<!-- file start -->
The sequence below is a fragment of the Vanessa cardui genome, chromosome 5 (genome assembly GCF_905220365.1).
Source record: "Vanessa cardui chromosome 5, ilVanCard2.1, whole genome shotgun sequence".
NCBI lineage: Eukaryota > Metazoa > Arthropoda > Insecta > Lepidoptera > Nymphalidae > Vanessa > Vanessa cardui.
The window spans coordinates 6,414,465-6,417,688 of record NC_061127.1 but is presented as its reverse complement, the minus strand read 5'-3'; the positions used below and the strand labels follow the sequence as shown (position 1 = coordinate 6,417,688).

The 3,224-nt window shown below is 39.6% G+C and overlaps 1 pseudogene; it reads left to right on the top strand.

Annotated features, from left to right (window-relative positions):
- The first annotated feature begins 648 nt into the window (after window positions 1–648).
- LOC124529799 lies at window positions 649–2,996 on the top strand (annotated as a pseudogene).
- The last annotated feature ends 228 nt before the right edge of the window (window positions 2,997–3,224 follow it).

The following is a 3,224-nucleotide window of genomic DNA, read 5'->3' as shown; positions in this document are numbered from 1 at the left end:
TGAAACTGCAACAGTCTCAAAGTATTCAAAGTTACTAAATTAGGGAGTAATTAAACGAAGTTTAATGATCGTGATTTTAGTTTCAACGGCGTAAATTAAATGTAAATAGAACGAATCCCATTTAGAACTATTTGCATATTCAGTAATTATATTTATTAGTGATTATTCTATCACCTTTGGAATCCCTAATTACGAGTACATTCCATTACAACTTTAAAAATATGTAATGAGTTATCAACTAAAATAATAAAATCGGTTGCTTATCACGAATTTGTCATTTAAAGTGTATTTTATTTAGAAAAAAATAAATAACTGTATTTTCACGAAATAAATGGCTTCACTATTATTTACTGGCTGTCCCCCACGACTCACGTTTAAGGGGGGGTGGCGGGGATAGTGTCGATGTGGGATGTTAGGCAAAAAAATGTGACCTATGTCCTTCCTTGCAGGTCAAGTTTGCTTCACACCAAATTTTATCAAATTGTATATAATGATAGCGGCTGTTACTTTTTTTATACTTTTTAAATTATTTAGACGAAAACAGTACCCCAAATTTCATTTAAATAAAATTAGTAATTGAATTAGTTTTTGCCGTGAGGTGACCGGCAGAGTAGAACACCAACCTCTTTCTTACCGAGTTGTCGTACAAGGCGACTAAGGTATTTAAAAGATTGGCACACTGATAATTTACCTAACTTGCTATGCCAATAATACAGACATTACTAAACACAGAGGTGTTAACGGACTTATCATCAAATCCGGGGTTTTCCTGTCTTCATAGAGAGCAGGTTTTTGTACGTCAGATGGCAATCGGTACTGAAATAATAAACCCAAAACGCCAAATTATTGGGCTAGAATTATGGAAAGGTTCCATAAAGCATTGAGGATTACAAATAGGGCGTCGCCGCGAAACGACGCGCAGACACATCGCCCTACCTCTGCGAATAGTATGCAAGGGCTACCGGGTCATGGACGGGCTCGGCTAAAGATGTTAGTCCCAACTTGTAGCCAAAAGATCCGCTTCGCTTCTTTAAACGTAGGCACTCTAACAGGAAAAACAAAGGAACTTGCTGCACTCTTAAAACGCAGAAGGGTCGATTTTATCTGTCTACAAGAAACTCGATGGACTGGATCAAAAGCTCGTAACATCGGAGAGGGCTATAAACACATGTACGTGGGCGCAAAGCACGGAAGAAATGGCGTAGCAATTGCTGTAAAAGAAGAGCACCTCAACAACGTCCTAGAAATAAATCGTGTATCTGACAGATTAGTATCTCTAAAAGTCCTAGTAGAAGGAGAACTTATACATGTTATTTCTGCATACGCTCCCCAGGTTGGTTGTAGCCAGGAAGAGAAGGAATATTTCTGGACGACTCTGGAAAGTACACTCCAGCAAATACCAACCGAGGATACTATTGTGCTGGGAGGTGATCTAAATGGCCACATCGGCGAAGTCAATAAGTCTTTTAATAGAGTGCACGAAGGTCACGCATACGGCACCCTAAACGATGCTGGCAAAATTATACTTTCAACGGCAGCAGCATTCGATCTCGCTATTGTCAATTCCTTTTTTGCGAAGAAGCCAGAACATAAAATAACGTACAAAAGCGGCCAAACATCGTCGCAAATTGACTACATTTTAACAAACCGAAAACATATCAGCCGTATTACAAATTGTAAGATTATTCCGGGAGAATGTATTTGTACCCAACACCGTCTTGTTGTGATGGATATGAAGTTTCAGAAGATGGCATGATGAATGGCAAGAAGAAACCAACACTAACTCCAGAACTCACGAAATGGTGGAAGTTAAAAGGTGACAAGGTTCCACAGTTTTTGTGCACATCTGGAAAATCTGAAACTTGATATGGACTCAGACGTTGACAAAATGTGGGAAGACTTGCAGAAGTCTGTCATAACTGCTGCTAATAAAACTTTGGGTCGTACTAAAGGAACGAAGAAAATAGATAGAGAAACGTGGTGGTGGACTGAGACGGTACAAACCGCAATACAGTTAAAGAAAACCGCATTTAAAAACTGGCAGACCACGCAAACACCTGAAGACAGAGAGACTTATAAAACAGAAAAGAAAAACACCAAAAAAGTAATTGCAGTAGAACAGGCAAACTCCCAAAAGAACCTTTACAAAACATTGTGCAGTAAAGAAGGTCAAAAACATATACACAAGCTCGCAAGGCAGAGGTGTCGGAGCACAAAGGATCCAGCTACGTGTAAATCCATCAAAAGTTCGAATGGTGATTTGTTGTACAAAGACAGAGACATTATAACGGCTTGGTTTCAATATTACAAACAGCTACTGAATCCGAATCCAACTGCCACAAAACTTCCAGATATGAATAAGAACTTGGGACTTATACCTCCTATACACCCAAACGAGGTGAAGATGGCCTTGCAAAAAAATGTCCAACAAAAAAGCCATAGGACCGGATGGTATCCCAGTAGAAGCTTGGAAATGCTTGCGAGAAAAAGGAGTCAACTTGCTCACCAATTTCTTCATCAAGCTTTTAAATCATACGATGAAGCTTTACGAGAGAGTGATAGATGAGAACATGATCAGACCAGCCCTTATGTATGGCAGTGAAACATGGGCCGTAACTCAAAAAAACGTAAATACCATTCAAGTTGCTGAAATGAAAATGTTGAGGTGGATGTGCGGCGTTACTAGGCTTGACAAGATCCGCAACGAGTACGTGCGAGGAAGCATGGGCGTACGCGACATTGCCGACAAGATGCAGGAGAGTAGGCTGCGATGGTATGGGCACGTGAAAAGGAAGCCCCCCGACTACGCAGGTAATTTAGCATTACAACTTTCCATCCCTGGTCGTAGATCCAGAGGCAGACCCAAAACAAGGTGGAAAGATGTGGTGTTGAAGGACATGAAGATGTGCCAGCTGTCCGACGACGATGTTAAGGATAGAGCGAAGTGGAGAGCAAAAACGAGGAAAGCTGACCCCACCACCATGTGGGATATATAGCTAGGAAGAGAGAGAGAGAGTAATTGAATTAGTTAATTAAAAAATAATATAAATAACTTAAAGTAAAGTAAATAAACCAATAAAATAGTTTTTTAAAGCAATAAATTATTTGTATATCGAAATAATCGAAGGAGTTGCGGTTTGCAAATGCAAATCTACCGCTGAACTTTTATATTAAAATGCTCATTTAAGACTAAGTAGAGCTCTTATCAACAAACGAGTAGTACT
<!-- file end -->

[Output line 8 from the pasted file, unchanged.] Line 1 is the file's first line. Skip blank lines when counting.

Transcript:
- LOC124529799 lies at window positions 649–2,996 on the top strand (annotated as a pseudogene).